March 23, 2012
By Paul Betlem, Senior Director of Engineering, Digital Publishing
With Friday’s launch of the new iPad and its stunning retina display, the future of Digital Publishing Suite has gotten even brighter. This hardware sets an incredibly high bar for delivering an immersive, high fidelity user experience with digital media. The new iPad features an unmatched resolution of 2,048 x 1,536 with a dense 264 pixels per inch for its 9.5 inch screen. In short, these specifications translate to text that is incredibly crisp and images with amazing detail. Upon interacting with the content, Digital Publishing Suite takes full advantage of the new processing power under the hood by offering a highly responsive and smooth experience.
The Digital Publishing Suite team has been hard at work enhancing the technology to ensure it takes full advantage of the new iPad. In this case, we added a number of improvements and optimizations to fully leverage the new hardware. Here are a few examples. We added a new set of high-resolution graphical assets to the viewer application’s user interface so that it has a clean look and feel alongside new HD content. We also made content authoring improvements to ensure that the automatically generated previews and thumbnails in the folio leverage high-resolution versions to match the content. As an example, the generated image assets in the interactive overlays will now match the resolution of the source content. A third area of investment was ensuring that the content with the correct target resolution is seamlessly delivered to the end-user based on the tablet’s hardware capabilities. As you can see, our primary focus was to make sure that all aspects of the experience with your digital content match the high expectations on a retina-based device.
To ensure that Digital Publishing Suite was ready for primetime with the launch of the new iPad, we had the opportunity to partner with our largest customer, Conde Nast. Conde Nast has a long history of collaborating with the Digital Publishing Suite team to help them deliver innovative digital experiences for their customers. This case was no different given their desire to offer a high definition version of their April issue of Vogue on the same day as hardware availability. If you haven’t had an opportunity to check out this issue, I encourage you to do so. The text is absolutely pristine and delightful to read as its not pixel-based. I’ve also found that the high res images are so detailed, you can actually get a sense for the feel of the materials and fabrics just by looking at them. It’s an impressive example of things to come.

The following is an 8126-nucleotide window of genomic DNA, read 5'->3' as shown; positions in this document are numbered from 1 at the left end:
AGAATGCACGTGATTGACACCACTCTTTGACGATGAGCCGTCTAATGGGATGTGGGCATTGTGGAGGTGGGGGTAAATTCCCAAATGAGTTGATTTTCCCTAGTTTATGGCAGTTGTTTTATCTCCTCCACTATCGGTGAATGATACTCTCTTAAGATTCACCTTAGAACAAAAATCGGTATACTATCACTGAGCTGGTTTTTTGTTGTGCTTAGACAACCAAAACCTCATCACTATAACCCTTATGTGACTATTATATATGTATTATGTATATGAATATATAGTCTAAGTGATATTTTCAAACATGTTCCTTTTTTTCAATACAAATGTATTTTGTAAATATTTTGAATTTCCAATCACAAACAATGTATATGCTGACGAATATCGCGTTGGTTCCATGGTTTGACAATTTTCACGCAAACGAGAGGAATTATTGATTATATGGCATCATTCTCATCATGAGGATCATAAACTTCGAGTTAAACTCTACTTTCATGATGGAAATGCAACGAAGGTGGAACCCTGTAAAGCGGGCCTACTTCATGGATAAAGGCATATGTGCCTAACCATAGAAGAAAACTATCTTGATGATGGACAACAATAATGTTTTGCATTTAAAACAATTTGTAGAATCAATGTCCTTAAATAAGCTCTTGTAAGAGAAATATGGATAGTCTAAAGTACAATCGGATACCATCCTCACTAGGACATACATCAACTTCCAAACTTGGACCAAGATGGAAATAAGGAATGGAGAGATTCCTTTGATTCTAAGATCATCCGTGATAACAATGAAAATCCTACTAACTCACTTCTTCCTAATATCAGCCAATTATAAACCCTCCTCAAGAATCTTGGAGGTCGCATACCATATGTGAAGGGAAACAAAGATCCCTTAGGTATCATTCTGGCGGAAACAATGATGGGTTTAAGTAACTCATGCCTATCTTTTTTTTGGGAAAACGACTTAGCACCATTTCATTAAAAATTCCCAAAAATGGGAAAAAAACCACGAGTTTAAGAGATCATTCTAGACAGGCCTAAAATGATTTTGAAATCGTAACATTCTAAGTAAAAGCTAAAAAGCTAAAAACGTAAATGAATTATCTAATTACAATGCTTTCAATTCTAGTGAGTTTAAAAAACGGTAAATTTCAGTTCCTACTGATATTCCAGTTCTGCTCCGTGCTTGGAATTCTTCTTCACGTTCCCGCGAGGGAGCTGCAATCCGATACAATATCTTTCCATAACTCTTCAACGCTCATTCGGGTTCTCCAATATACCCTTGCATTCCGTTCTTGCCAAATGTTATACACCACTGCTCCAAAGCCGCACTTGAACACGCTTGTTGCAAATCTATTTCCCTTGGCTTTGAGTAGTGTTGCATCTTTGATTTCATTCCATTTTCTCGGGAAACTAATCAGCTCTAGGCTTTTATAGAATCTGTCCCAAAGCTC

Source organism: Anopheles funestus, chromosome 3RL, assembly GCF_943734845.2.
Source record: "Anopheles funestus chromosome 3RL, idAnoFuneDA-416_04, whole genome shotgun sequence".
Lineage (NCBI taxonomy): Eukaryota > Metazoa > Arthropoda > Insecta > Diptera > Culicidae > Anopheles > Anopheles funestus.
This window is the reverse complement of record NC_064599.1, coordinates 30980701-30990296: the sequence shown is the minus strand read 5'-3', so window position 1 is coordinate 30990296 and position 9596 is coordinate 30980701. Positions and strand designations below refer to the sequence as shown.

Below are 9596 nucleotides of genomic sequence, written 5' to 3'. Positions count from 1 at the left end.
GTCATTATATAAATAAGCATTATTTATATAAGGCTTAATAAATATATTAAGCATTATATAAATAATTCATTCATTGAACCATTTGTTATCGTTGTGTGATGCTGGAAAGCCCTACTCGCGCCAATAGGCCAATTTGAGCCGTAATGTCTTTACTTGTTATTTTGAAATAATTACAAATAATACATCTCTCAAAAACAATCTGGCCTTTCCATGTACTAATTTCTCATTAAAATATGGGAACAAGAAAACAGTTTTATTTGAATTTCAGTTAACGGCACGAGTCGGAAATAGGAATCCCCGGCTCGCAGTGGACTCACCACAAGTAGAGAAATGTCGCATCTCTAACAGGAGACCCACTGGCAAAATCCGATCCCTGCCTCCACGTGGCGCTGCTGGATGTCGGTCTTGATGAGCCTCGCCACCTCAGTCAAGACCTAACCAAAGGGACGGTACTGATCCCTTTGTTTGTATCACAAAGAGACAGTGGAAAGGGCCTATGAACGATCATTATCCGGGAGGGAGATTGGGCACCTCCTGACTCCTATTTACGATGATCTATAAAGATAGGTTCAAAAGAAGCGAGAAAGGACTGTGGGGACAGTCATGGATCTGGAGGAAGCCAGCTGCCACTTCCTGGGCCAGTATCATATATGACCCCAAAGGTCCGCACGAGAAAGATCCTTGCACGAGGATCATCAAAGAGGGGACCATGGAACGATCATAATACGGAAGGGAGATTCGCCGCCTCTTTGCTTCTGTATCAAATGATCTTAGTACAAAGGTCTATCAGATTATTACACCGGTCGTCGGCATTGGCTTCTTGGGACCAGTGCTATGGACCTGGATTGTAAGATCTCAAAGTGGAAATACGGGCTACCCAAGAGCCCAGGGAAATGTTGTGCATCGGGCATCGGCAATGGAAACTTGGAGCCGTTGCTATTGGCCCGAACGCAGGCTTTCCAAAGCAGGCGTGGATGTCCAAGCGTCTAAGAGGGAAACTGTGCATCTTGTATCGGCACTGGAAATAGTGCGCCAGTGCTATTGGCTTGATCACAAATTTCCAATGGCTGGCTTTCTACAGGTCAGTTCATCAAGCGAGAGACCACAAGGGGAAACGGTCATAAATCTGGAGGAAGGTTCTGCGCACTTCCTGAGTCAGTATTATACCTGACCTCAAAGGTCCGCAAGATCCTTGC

Finally, I’d like to share a few tips and tricks as you begin creating high definition content for the new iPad. First, you’ll need to upgrade your viewer app to v19 to enable support for the retina display. Second, we recommend you leverage PDF as the target format for your articles. PDF offers the benefits of content fidelity and reasonable file size for high-def content as it’s based on vector graphics. Third, be sure to leverage renditions for your multi-folio apps. The Digital Publishing Suite content viewer will automatically download the rendition that is optimized for a given device. One final tip – be sure to use the same publish date for both your high res and standard res versions of your folios. If you’d like more detail, please read the “New iPad, New Digital Publishing Suite workflows” best practices document created by Colin Fleming, Digital Publishing Suite Evangelist